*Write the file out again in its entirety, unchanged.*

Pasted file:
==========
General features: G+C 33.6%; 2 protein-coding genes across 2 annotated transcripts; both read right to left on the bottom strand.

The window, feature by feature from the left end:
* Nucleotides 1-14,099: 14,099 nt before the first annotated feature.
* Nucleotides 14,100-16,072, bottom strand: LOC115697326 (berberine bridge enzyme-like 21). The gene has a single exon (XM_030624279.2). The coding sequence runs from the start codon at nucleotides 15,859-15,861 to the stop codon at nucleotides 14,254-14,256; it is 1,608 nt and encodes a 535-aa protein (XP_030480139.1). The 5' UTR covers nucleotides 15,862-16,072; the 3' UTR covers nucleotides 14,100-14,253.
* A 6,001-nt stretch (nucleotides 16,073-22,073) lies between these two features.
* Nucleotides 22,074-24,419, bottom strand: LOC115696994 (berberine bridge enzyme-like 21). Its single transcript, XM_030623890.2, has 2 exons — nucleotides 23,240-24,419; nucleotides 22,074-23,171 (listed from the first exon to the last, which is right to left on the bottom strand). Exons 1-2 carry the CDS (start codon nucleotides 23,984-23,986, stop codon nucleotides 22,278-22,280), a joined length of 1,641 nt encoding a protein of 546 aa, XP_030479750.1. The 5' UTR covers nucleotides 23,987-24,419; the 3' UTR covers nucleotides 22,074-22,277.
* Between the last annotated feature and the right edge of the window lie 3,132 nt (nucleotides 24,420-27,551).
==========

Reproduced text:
General features: G+C 33.6%; 2 protein-coding genes across 2 annotated transcripts; both read right to left on the bottom strand.

The window, feature by feature from the left end:
* Nucleotides 1-14,099: 14,099 nt before the first annotated feature.
* Nucleotides 14,100-16,072, bottom strand: LOC115697326 (berberine bridge enzyme-like 21). The gene has a single exon (XM_030624279.2). The coding sequence runs from the start codon at nucleotides 15,859-15,861 to the stop codon at nucleotides 14,254-14,256; it is 1,608 nt and encodes a 535-aa protein (XP_030480139.1). The 5' UTR covers nucleotides 15,862-16,072; the 3' UTR covers nucleotides 14,100-14,253.
* A 6,001-nt stretch (nucleotides 16,073-22,073) lies between these two features.
* Nucleotides 22,074-24,419, bottom strand: LOC115696994 (berberine bridge enzyme-like 21). Its single transcript, XM_030623890.2, has 2 exons — nucleotides 23,240-24,419; nucleotides 22,074-23,171 (listed from the first exon to the last, which is right to left on the bottom strand). Exons 1-2 carry the CDS (start codon nucleotides 23,984-23,986, stop codon nucleotides 22,278-22,280), a joined length of 1,641 nt encoding a protein of 546 aa, XP_030479750.1. The 5' UTR covers nucleotides 23,987-24,419; the 3' UTR covers nucleotides 22,074-22,277.
* Between the last annotated feature and the right edge of the window lie 3,132 nt (nucleotides 24,420-27,551).